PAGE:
An introduction to the Teachers' TV series - 'Take 10 Weeks - Singing School'
Below is a transcription of Howard’s introduction to a Teachers’ TV series, Take 10 Weeks – Singing School filmed in early 2007, following the Voices Foundation embedding an all-school singing programme into a Cambridgeshire primary school:
Singing in schools, after suffering a period of relative decline, is finally back on the agenda, with a vengeance. There’s no doubt that all children, whatever their background, get enormous benefit from singing as a group. It enhances their self-esteem, it boosts their ability to learn and it is also great fun. Schools where singing thrives are happy schools. Scientific studies from all over the world show that singing accelerates learning by improving a child’s memory skills, it is a fun way of teaching languages and numeracy, it builds a sense of teamwork and is a great opportunity to bring together children from very different backgrounds into one sociable and enjoyable activity. What’s more, you don’t have to teach singing like you do a language or a sport or a mathematical skill – all infants automatically know how to sing. Nature’s already done the job!
My name is Howard Goodall, I’m a composer and a broadcaster, but you may also have read about my being appointed by the government to a head up a new initiative to get many more young people singing in schools again, not just for a hand-picked few in the choir for 20 minutes a week, but for all children and their staff. I can’t remember a time when I didn’t sing. From my earliest memories there was singing at home, at school, in the playground, at parties, at church, more or less everywhere. Sadly that is not the case for many of the children and young people growing up now. Why is that?
Music is probably more prevalent than ever – from the private soundtrack of an MP3 player to relentless ear-candy in every shop and public space. There is certainly no evidence that young people don’t want to sing: look at those massive crowds of X-Factor and Any Dream Will Do hopefuls – but group singing, particularly in school, appears to be something of a postcode lottery. I am told that in many cases the answer is because teachers were told they couldn’t sing as children or have not received enough training either during their teacher training course or through INSET to give them the confidence they need both to sing and to lead singing.
There is also the fact that although there are plenty of great resources for teachers, it is often hard to find them unless you know what you are looking for and of course even if you do find them you might not know how to use them. And then there is the need for those who do want to lead singing to receive better support and understanding from colleagues, heads, governors and parents.
Children need to know that everyone around them likes to sing before they too will venture to open their mouths. So how do we help make every school a singing school? Two years ago we began to look at singing and how it could be a part of helping to provide a better music education offer to children and young people. I chaired a working group for the Music Manifesto which researched and developed a set of recommendations that were published as part of the Music Manifesto’s Report No. 2 – Making Every Child’s Music Matter. This report was presented at an event inLondonentitled ‘State ofPlay’ which took place in January of this year. In response, the then Secretary of State for Education, Alan Johnson, made a pledge of £10m to realise our recommendations. What we suggested needed to be done was threefold.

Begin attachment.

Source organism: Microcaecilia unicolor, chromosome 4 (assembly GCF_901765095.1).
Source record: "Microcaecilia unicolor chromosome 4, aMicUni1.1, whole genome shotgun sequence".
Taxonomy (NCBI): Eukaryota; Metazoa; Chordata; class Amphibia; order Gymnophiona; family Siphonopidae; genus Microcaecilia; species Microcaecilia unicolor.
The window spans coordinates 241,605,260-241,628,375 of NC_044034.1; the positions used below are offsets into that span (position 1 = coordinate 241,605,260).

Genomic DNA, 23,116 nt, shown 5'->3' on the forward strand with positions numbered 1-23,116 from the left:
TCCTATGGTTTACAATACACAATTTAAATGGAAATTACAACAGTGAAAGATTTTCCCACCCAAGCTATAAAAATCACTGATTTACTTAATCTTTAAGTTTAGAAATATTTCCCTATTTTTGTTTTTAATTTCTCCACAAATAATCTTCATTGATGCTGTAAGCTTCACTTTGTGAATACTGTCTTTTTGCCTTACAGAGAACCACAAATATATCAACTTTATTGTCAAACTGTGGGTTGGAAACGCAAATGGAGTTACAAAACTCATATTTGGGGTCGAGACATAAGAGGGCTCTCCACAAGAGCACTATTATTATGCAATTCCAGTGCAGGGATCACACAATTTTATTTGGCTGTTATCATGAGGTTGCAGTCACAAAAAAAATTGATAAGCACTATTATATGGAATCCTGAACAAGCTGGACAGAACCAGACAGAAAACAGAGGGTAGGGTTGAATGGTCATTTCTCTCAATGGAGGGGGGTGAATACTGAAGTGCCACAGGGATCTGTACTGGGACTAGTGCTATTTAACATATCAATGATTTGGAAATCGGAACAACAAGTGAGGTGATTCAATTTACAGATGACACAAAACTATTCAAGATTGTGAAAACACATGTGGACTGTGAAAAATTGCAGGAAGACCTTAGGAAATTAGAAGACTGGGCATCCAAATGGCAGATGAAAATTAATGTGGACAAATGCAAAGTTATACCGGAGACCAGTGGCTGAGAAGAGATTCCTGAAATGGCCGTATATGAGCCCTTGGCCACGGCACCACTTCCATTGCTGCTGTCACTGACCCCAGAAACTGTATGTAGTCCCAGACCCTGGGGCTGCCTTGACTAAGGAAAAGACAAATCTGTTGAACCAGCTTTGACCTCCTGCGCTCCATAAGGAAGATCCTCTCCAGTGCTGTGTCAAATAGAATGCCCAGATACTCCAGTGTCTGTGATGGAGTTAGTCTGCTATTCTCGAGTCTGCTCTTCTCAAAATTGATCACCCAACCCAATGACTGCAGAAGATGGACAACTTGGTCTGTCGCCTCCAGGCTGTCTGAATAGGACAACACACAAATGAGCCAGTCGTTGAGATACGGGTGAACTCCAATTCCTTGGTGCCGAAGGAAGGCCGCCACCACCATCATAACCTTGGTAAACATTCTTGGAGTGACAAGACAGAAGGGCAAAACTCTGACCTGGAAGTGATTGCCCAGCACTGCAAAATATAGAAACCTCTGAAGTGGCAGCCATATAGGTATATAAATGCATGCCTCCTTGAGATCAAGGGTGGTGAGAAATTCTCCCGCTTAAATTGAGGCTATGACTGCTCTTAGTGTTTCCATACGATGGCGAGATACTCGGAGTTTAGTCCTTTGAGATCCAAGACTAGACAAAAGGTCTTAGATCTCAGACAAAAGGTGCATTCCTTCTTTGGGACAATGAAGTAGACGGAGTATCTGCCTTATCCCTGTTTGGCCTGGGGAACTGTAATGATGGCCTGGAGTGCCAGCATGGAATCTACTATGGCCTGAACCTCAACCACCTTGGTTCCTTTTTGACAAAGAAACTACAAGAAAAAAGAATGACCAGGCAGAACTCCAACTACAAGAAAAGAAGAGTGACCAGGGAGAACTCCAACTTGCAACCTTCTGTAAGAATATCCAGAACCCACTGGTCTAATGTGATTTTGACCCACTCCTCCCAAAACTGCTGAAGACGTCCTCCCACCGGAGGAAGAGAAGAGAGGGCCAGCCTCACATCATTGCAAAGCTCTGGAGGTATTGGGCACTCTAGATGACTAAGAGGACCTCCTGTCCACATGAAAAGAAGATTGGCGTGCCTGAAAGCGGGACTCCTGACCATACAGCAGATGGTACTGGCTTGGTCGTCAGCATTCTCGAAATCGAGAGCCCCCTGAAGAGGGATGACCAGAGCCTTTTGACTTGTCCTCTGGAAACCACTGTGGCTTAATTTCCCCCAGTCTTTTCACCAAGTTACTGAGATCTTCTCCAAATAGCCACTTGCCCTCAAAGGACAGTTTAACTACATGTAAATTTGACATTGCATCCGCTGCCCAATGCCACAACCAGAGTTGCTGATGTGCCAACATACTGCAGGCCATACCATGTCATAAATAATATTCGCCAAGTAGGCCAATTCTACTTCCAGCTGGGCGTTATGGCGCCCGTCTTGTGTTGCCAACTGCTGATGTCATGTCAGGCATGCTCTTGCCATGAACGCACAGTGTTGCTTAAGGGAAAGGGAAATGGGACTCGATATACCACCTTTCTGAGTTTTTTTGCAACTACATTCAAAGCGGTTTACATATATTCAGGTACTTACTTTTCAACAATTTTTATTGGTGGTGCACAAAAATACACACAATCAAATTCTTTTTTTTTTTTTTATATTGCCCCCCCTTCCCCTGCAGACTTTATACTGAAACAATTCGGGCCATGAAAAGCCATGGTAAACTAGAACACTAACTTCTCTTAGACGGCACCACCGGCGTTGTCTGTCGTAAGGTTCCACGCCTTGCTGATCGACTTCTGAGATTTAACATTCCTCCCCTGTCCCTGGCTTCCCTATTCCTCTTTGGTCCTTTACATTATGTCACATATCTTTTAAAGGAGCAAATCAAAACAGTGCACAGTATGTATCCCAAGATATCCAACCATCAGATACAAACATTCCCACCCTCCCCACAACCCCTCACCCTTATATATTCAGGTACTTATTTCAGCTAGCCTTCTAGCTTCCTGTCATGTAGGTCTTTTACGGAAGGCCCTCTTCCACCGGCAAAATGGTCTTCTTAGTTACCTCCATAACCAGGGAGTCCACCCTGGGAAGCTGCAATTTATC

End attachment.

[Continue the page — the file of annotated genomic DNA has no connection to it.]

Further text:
First, we said that there was a need for a high-profile public campaign to show parents, governors, head teachers, teachers, even the children and young people themselves, why singing can be such a valuable tool in the educational, social and emotional development of children and young people. Secondly we recommended that there must be accessible, easy to use resources freely available through publications and the internet, a first stop for all things singing. There are already lots of songs available for children and young people to use and teaching materials to support these songs, but we need to help everyone to know what they are looking for, what might be appropriate for them to use, and how to access it quickly and simply. Thirdly, and perhaps our most important recommendation, was that investment must be made into a comprehensive training programme.
A programme which not only highlights the many excellent existing training opportunities, but also provides additional ones where appropriate, so that everyone who wants to lead singing can gain more skills to do so – whether they consider themselves a singer or not. So, the Music Manifesto National Singing Programme was born and following a bidding process Youth Music in partnership with Abbot Mead Vickers, Faber Music and The Sage Gateshead were chosen by the Department for Children Schools and Families to run the programme.
They have given the programme a name – Sing Up – and have begun to realise the recommendations. It is our goal that as we approach the next decade, children and young people will be able to say that they can’t remember a time when they didn’t sing, and we hope that you will want to be a part of this singing revolution.
To view the Teacher TV film, click here